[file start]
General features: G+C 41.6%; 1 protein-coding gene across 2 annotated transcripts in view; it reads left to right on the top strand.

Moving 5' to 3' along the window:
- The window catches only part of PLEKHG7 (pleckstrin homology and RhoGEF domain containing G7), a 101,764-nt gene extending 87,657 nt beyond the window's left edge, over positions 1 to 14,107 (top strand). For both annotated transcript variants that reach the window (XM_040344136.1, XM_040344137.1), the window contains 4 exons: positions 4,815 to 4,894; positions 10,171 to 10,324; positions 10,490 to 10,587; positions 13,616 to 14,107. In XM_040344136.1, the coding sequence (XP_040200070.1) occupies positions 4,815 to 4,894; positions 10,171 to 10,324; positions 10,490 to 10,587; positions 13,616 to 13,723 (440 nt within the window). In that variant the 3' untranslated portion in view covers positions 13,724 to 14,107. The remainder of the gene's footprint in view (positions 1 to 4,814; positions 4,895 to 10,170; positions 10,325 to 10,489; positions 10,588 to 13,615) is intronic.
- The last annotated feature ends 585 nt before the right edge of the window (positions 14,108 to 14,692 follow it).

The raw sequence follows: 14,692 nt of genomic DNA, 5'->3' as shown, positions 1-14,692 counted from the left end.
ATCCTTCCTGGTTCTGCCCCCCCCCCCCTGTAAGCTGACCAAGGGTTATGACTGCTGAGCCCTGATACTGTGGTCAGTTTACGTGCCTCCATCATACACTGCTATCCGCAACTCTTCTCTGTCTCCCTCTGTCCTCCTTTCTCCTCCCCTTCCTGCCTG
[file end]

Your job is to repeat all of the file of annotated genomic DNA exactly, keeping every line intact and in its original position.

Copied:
General features: G+C 41.6%; 1 protein-coding gene across 2 annotated transcripts in view; it reads left to right on the top strand.

Moving 5' to 3' along the window:
- The window catches only part of PLEKHG7 (pleckstrin homology and RhoGEF domain containing G7), a 101,764-nt gene extending 87,657 nt beyond the window's left edge, over positions 1 to 14,107 (top strand). For both annotated transcript variants that reach the window (XM_040344136.1, XM_040344137.1), the window contains 4 exons: positions 4,815 to 4,894; positions 10,171 to 10,324; positions 10,490 to 10,587; positions 13,616 to 14,107. In XM_040344136.1, the coding sequence (XP_040200070.1) occupies positions 4,815 to 4,894; positions 10,171 to 10,324; positions 10,490 to 10,587; positions 13,616 to 13,723 (440 nt within the window). In that variant the 3' untranslated portion in view covers positions 13,724 to 14,107. The remainder of the gene's footprint in view (positions 1 to 4,814; positions 4,895 to 10,170; positions 10,325 to 10,489; positions 10,588 to 13,615) is intronic.
- The last annotated feature ends 585 nt before the right edge of the window (positions 14,108 to 14,692 follow it).

The raw sequence follows: 14,692 nt of genomic DNA, 5'->3' as shown, positions 1-14,692 counted from the left end.
ATCCTTCCTGGTTCTGCCCCCCCCCCCCTGTAAGCTGACCAAGGGTTATGACTGCTGAGCCCTGATACTGTGGTCAGTTTACGTGCCTCCATCATACACTGCTATCCGCAACTCTTCTCTGTCTCCCTCTGTCCTCCTTTCTCCTCCCCTTCCTGCCTG